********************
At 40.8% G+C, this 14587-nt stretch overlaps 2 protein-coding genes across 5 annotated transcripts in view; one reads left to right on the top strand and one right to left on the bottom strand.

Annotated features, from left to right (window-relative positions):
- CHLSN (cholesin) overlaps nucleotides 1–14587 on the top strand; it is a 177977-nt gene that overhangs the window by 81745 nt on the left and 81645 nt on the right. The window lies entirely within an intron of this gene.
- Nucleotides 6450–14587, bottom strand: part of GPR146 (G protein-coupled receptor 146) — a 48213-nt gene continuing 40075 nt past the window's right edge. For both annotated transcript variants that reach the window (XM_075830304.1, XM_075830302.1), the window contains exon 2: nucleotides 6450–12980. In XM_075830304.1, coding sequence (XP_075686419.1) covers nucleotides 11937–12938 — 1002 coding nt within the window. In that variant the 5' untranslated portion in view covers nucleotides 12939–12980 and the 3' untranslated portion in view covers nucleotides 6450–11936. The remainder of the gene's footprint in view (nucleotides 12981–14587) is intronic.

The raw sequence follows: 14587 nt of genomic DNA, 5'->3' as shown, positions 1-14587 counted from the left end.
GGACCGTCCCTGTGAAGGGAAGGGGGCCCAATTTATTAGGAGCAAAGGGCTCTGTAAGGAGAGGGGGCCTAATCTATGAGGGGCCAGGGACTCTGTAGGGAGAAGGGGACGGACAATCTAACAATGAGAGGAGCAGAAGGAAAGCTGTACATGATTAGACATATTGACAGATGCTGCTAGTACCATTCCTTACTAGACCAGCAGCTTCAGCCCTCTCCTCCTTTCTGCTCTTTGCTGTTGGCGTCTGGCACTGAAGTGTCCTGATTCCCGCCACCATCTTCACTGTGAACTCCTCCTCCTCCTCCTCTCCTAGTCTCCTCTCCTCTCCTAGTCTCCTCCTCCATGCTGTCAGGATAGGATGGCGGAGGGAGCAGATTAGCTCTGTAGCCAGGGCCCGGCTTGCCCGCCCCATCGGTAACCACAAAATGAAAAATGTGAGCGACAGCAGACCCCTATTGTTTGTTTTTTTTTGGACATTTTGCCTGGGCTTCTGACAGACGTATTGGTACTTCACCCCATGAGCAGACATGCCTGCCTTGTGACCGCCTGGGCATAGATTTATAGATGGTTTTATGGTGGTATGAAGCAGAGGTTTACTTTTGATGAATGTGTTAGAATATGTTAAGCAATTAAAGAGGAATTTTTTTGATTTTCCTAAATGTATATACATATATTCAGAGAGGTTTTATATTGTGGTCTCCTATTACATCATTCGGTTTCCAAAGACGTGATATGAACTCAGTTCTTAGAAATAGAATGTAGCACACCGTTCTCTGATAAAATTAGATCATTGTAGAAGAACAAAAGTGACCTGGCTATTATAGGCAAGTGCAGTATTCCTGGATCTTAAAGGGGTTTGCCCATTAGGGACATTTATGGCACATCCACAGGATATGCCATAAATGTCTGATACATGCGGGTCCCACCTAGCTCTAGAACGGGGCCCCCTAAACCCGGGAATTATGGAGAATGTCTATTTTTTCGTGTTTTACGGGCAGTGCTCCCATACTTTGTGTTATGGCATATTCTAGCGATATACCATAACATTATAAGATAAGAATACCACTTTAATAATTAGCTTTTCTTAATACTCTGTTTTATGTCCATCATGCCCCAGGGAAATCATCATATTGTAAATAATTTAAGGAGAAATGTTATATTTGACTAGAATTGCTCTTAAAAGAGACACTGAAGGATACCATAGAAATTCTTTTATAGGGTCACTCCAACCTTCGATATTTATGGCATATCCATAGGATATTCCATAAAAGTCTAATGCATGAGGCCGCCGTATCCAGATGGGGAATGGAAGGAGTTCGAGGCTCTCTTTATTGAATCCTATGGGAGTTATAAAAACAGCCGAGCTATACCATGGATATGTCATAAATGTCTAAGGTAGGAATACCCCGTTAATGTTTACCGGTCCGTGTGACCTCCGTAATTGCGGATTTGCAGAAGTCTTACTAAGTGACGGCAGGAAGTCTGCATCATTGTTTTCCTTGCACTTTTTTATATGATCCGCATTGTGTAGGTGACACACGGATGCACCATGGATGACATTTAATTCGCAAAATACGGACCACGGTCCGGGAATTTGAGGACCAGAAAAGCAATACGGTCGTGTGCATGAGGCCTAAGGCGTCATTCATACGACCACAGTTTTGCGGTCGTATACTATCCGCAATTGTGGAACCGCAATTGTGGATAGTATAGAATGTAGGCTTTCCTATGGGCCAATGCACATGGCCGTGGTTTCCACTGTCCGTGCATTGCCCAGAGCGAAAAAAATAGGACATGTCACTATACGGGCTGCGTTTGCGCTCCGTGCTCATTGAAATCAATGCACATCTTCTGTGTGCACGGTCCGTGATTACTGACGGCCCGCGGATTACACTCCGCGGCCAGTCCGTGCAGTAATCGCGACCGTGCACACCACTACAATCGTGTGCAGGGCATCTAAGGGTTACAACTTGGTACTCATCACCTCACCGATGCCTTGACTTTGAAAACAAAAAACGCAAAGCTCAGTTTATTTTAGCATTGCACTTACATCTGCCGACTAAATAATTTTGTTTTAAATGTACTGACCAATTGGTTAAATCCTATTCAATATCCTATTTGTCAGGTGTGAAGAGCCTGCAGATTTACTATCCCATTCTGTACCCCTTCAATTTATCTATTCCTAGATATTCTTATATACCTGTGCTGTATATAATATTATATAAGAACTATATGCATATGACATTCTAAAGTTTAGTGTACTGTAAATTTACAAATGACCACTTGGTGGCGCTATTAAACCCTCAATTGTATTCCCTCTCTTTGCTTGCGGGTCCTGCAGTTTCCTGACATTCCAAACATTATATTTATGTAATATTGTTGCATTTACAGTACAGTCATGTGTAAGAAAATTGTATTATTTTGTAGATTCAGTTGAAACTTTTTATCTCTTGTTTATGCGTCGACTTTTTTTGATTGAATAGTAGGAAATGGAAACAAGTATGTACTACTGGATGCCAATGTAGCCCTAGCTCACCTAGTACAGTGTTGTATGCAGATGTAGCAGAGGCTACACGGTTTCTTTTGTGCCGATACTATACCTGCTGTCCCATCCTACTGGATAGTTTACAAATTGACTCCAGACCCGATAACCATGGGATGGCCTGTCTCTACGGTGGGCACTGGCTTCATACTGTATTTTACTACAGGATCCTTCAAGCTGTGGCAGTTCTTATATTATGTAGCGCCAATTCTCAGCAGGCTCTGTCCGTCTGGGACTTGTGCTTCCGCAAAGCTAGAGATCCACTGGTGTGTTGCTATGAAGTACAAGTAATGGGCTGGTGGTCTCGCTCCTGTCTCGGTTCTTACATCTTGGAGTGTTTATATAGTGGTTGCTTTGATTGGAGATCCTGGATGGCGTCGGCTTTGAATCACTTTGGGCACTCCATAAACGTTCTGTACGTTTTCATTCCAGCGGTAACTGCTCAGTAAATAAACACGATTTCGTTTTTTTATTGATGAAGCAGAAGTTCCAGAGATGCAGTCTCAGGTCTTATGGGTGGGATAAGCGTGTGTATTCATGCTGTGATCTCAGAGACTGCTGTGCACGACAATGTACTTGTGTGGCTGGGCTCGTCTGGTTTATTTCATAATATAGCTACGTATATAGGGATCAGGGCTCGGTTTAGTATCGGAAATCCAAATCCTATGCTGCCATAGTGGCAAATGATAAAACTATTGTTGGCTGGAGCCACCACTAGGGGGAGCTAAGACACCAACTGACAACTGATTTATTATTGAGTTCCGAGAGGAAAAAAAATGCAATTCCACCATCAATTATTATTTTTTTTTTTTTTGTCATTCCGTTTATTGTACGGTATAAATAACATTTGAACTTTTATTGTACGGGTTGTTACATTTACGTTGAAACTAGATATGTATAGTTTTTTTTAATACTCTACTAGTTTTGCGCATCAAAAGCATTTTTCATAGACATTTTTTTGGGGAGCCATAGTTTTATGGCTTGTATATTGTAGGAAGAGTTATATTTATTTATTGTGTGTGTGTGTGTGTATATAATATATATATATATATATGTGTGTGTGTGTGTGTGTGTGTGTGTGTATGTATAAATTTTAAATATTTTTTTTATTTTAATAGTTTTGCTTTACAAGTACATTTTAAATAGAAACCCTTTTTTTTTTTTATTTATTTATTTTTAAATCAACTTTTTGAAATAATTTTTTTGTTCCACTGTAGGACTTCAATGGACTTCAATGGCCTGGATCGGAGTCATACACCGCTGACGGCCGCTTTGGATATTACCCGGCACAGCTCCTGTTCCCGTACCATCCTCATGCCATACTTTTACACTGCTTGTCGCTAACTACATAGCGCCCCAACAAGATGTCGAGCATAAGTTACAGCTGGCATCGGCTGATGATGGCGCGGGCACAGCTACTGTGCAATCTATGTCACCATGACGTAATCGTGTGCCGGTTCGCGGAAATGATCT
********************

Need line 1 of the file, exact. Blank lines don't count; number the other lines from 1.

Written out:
At 40.8% G+C, this 14587-nt stretch overlaps 2 protein-coding genes across 5 annotated transcripts in view; one reads left to right on the top strand and one right to left on the bottom strand.